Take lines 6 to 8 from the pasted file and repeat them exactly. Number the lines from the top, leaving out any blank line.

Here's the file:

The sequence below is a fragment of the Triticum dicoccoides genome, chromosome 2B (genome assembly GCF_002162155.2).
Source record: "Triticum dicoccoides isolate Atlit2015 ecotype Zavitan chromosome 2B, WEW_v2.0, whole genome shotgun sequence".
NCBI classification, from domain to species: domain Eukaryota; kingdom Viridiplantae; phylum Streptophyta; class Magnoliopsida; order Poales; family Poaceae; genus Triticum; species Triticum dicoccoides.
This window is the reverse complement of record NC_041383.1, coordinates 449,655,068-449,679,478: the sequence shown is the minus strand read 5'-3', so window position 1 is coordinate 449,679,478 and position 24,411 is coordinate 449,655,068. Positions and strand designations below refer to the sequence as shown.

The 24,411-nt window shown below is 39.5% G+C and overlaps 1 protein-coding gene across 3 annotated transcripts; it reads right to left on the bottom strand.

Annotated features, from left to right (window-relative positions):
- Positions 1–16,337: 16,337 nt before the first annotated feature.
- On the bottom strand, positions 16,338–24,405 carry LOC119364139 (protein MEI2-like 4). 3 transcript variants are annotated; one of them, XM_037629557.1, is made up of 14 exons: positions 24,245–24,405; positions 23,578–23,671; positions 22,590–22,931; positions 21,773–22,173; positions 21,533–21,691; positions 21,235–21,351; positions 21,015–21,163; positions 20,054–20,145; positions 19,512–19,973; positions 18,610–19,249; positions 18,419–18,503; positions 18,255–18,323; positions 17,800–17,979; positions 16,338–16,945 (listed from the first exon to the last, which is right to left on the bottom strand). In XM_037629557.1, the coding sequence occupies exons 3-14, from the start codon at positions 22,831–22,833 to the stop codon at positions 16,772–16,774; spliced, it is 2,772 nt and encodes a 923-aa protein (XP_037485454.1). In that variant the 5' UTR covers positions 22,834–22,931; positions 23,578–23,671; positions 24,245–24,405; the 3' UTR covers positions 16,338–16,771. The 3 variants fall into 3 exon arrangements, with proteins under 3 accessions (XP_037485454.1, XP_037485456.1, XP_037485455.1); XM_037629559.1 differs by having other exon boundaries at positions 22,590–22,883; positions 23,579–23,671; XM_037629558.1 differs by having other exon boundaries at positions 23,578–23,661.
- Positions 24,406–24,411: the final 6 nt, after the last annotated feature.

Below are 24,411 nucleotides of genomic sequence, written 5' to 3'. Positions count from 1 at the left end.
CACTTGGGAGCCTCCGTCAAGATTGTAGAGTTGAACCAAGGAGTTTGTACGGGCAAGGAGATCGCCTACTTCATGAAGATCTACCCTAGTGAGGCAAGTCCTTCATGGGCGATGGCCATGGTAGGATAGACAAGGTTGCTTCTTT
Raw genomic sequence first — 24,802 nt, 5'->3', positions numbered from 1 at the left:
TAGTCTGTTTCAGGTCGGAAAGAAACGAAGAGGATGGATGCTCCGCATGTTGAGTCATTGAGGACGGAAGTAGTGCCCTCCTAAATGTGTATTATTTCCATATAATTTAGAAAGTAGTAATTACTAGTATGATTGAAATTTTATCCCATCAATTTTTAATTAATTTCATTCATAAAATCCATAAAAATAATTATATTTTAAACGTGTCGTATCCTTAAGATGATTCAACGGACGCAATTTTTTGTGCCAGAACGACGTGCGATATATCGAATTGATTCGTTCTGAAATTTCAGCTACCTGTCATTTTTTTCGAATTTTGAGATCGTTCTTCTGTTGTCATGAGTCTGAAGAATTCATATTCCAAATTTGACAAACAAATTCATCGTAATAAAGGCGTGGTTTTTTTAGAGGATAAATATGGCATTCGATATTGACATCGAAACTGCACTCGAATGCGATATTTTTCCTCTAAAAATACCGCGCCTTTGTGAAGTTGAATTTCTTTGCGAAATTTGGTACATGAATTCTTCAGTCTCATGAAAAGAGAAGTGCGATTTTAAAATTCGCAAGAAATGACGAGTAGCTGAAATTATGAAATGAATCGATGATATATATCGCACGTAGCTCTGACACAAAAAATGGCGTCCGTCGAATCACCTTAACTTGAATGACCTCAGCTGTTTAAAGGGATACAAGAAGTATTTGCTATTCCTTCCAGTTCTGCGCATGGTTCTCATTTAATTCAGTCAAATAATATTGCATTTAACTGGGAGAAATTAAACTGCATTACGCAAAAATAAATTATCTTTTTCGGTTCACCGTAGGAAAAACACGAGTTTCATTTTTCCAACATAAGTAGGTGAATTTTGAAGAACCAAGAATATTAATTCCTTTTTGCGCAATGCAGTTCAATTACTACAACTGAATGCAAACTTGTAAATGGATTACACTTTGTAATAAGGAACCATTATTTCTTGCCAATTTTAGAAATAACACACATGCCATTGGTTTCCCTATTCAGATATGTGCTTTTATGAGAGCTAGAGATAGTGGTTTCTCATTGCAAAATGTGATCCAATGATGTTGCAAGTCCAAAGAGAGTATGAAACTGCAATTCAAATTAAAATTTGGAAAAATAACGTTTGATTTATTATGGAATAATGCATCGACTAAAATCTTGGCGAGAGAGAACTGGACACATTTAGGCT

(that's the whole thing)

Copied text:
Annotated features, from left to right (window-relative positions):
- Positions 1–16,337: 16,337 nt before the first annotated feature.
- On the bottom strand, positions 16,338–24,405 carry LOC119364139 (protein MEI2-like 4). 3 transcript variants are annotated; one of them, XM_037629557.1, is made up of 14 exons: positions 24,245–24,405; positions 23,578–23,671; positions 22,590–22,931; positions 21,773–22,173; positions 21,533–21,691; positions 21,235–21,351; positions 21,015–21,163; positions 20,054–20,145; positions 19,512–19,973; positions 18,610–19,249; positions 18,419–18,503; positions 18,255–18,323; positions 17,800–17,979; positions 16,338–16,945 (listed from the first exon to the last, which is right to left on the bottom strand). In XM_037629557.1, the coding sequence occupies exons 3-14, from the start codon at positions 22,831–22,833 to the stop codon at positions 16,772–16,774; spliced, it is 2,772 nt and encodes a 923-aa protein (XP_037485454.1). In that variant the 5' UTR covers positions 22,834–22,931; positions 23,578–23,671; positions 24,245–24,405; the 3' UTR covers positions 16,338–16,771. The 3 variants fall into 3 exon arrangements, with proteins under 3 accessions (XP_037485454.1, XP_037485456.1, XP_037485455.1); XM_037629559.1 differs by having other exon boundaries at positions 22,590–22,883; positions 23,579–23,671; XM_037629558.1 differs by having other exon boundaries at positions 23,578–23,661.